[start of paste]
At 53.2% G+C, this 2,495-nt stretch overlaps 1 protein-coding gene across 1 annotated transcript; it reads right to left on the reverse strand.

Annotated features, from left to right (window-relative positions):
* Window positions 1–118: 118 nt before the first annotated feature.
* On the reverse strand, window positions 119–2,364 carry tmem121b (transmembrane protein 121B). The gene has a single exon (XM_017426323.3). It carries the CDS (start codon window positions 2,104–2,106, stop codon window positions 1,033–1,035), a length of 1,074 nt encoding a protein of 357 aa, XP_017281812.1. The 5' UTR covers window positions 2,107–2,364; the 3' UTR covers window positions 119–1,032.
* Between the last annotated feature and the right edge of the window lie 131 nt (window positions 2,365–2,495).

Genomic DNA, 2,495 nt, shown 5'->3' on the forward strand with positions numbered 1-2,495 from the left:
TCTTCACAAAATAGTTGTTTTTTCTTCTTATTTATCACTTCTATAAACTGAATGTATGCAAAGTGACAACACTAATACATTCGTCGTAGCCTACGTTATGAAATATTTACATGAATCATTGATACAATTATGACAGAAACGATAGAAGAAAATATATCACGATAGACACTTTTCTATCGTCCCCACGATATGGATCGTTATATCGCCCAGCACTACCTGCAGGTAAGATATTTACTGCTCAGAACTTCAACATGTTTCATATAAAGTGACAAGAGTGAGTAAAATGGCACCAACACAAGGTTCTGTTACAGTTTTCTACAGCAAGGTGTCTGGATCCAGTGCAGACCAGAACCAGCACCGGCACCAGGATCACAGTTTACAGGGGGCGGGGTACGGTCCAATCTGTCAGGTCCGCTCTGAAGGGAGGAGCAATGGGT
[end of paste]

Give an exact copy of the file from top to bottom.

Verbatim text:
At 53.2% G+C, this 2,495-nt stretch overlaps 1 protein-coding gene across 1 annotated transcript; it reads right to left on the reverse strand.

Annotated features, from left to right (window-relative positions):
* Window positions 1–118: 118 nt before the first annotated feature.
* On the reverse strand, window positions 119–2,364 carry tmem121b (transmembrane protein 121B). The gene has a single exon (XM_017426323.3). It carries the CDS (start codon window positions 2,104–2,106, stop codon window positions 1,033–1,035), a length of 1,074 nt encoding a protein of 357 aa, XP_017281812.1. The 5' UTR covers window positions 2,107–2,364; the 3' UTR covers window positions 119–1,032.
* Between the last annotated feature and the right edge of the window lie 131 nt (window positions 2,365–2,495).

Genomic DNA, 2,495 nt, shown 5'->3' on the forward strand with positions numbered 1-2,495 from the left:
TCTTCACAAAATAGTTGTTTTTTCTTCTTATTTATCACTTCTATAAACTGAATGTATGCAAAGTGACAACACTAATACATTCGTCGTAGCCTACGTTATGAAATATTTACATGAATCATTGATACAATTATGACAGAAACGATAGAAGAAAATATATCACGATAGACACTTTTCTATCGTCCCCACGATATGGATCGTTATATCGCCCAGCACTACCTGCAGGTAAGATATTTACTGCTCAGAACTTCAACATGTTTCATATAAAGTGACAAGAGTGAGTAAAATGGCACCAACACAAGGTTCTGTTACAGTTTTCTACAGCAAGGTGTCTGGATCCAGTGCAGACCAGAACCAGCACCGGCACCAGGATCACAGTTTACAGGGGGCGGGGTACGGTCCAATCTGTCAGGTCCGCTCTGAAGGGAGGAGCAATGGGT